Reasons, Preparation & Procedure For Conducting a Bone Scan

Submitted on March 27, 2012

Bones are a part of the body that are responsible for ensuring that we don’t end up falling to a blob like mass due the force of gravity. Bones are the foundations upon which the entire body is held together. Years of evolution have gone behind the creation of this form of tissue, and the end result is that it is a hardened matrix like structure made up of calcium and phosphorus. The inner most section is called the bone marrow, which is responsible for the creation of red and white blood cells in the body. Just like any other tissue, even bone is subject to disease. Osteoporosis is one such disease, in which bones become brittle. This is the main measurement taken by a bone density test. Other tests conducted include a bone scan for arthritis, bone scan images for minute fractures, and a radioactive bone scan for infections like osteomyelitis.

Why Bone Scan is done

Bone mineral density measurement is a metric that is used to find out how thick a bone is. The main disease that brittle bones are associated with is osteoporosis. This is a degenerative disease that women after menopause or low estrogen levels are especially prone to. Estrogen controls the amount of calcium in the body and the lesser the amount of this hormone, the lesser the amount of calcium to create bone tissue. The result being that the bone withers away and the patient ends up being more susceptible to fractures.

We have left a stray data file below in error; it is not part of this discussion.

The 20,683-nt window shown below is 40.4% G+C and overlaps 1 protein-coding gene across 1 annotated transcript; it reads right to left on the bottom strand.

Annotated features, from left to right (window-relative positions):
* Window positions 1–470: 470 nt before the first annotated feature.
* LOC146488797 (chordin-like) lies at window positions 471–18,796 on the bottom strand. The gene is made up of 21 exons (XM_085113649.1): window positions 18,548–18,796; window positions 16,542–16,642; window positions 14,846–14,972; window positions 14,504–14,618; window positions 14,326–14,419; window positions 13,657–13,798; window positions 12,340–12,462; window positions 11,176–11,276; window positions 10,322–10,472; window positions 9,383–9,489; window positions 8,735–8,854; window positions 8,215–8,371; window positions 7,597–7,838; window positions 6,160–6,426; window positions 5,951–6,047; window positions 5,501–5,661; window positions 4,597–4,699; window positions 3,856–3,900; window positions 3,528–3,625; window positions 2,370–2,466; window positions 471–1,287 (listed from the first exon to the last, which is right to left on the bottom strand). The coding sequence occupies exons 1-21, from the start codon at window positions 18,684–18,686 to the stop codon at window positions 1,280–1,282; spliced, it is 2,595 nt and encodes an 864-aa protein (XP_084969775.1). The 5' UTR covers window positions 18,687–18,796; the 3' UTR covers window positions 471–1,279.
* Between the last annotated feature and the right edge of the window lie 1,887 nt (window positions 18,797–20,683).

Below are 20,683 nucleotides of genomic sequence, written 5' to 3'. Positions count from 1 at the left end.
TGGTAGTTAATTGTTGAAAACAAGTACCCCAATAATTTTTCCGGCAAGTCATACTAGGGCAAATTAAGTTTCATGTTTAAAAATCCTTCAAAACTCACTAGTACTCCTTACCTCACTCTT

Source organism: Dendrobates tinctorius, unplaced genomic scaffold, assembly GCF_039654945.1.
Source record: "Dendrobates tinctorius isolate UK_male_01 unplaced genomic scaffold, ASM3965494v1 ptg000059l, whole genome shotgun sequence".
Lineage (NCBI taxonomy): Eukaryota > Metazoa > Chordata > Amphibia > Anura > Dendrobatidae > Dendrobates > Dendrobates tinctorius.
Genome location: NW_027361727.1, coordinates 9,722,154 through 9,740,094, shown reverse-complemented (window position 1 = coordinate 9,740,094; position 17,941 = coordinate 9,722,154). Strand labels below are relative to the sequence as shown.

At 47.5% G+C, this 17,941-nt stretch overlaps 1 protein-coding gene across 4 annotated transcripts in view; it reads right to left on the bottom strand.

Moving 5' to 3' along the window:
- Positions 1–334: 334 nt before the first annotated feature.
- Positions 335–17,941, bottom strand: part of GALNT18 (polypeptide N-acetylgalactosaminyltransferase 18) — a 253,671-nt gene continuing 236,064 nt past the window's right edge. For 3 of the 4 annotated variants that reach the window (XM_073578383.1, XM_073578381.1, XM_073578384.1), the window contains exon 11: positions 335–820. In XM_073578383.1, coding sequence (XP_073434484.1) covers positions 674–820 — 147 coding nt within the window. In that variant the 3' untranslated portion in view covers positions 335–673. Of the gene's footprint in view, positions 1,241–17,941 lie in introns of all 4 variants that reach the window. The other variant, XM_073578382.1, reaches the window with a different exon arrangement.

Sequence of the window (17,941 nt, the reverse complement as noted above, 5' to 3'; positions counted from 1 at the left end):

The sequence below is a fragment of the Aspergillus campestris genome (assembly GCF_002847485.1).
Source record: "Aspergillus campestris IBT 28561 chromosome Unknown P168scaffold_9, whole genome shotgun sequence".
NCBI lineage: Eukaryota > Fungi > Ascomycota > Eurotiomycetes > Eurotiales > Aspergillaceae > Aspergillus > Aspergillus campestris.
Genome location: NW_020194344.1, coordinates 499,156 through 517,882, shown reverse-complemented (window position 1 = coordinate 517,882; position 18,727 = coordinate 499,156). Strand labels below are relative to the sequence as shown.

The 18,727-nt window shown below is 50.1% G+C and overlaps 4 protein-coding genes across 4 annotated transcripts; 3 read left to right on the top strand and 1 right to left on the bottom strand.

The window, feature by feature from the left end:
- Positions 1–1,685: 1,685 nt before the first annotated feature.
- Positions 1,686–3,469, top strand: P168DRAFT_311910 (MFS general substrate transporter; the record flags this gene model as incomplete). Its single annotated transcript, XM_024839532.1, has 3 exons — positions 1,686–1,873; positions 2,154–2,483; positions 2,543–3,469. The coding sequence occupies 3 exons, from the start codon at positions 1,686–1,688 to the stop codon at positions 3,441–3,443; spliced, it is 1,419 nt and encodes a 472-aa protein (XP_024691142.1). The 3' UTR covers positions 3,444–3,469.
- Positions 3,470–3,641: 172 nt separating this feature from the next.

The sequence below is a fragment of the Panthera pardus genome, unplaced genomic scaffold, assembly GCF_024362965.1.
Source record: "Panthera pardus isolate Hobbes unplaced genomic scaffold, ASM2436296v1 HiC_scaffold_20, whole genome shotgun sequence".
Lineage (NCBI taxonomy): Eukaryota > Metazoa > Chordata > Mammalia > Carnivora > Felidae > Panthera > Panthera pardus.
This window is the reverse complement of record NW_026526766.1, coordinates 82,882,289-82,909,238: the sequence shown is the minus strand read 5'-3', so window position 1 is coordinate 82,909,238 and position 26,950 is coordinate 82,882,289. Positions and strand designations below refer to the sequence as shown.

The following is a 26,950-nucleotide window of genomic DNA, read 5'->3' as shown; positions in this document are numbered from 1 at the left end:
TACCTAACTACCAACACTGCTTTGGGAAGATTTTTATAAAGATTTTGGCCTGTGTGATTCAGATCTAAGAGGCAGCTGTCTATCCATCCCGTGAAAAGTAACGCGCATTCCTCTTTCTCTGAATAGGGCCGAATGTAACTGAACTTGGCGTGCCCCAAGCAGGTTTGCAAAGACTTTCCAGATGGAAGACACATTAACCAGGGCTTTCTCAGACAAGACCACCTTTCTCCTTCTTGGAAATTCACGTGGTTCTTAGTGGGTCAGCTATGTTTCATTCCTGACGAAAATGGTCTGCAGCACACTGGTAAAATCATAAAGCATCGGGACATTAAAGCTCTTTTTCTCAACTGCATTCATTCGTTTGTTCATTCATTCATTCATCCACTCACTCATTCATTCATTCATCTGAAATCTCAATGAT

How to prepare for this test

There is no specific preparation that needs to be done for a bone scan. Some bone scans that are done using nuclear medicine’s scanning techniques would require that you ingest some radioactive material before the test. Since this material accumulates in the urine, it is necessary that you empty your bladder just before the test.


One of the most popular methods of testing bone density is a Dual energy X ray Absorptiometry or DXA. Since there is some debate on using area instead of volume in the calculation of density, the results are usually confirmed using a variant of the CT scan. The ideal bone density measurement is represented as a score like T-score -1.0, which is the normal score though higher values are considered normal as well. A reading between -1 and -2.5 is considered to be a condition that is a precursor to osteoporosis called osteopenia. Higher than -2.5 is a case of osteoporosis